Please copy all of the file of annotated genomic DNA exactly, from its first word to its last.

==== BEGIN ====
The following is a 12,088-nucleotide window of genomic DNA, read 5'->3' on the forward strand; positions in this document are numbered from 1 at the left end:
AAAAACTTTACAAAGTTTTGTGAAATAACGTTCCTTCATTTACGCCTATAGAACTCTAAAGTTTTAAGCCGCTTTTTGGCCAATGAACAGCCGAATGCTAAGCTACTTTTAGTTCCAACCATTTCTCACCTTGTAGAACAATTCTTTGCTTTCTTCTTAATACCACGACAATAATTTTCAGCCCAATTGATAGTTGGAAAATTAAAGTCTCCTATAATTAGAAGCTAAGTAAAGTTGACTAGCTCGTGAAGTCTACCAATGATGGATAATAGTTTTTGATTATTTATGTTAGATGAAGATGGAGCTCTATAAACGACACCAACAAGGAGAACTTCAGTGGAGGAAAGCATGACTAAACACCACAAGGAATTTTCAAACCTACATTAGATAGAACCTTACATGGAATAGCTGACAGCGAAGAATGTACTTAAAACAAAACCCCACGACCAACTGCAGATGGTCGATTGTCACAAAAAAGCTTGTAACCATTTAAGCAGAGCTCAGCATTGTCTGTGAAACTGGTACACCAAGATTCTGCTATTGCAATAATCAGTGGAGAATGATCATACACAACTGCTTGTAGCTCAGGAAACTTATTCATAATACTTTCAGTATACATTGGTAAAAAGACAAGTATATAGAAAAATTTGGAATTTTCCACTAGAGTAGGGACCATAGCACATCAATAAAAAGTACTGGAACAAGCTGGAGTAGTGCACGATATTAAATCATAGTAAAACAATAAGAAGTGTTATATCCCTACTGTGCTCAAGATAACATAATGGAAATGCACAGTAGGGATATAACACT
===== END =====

The following is a 12,088-nucleotide window of genomic DNA, read 5'->3' on the forward strand; positions in this document are numbered from 1 at the left end:
AAAAACTTTACAAAGTTTTGTGAAATAACGTTCCTTCATTTACGCCTATAGAACTCTAAAGTTTTAAGCCGCTTTTTGGCCAATGAACAGCCGAATGCTAAGCTACTTTTAGTTCCAACCATTTCTCACCTTGTAGAACAATTCTTTGCTTTCTTCTTAATACCACGACAATAATTTTCAGCCCAATTGATAGTTGGAAAATTAAAGTCTCCTATAATTAGAAGCTAAGTAAAGTTGACTAGCTCGTGAAGTCTACCAATGATGGATAATAGTTTTTGATTATTTATGTTAGATGAAGATGGAGCTCTATAAACGACACCAACAAGGAGAACTTCAGTGGAGGAAAGCATGACTAAACACCACAAGGAATTTTCAAACCTACATTAGATAGAACCTTACATGGAATAGCTGACAGCGAAGAATGTACTTAAAACAAAACCCCACGACCAACTGCAGATGGTCGATTGTCACAAAAAAGCTTGTAACCATTTAAGCAGAGCTCAGCATTGTCTGTGAAACTGGTACACCAAGATTCTGCTATTGCAATAATCAGTGGAGAATGATCATACACAACTGCTTGTAGCTCAGGAAACTTATTCATAATACTTTCAGTATACATTGGTAAAAAGACAAGTATATAGAAAAATTTGGAATTTTCCACTAGAGTAGGGACCATAGCACATCAATAAAAAGTACTGGAACAAGCTGGAGTAGTGCACGATATTAAATCATAGTAAAACAATAAGAAGTGTTATATCCCTACTGTGCTCAAGATAACATAATGGAAATGCACAGTAGGGATATAACACT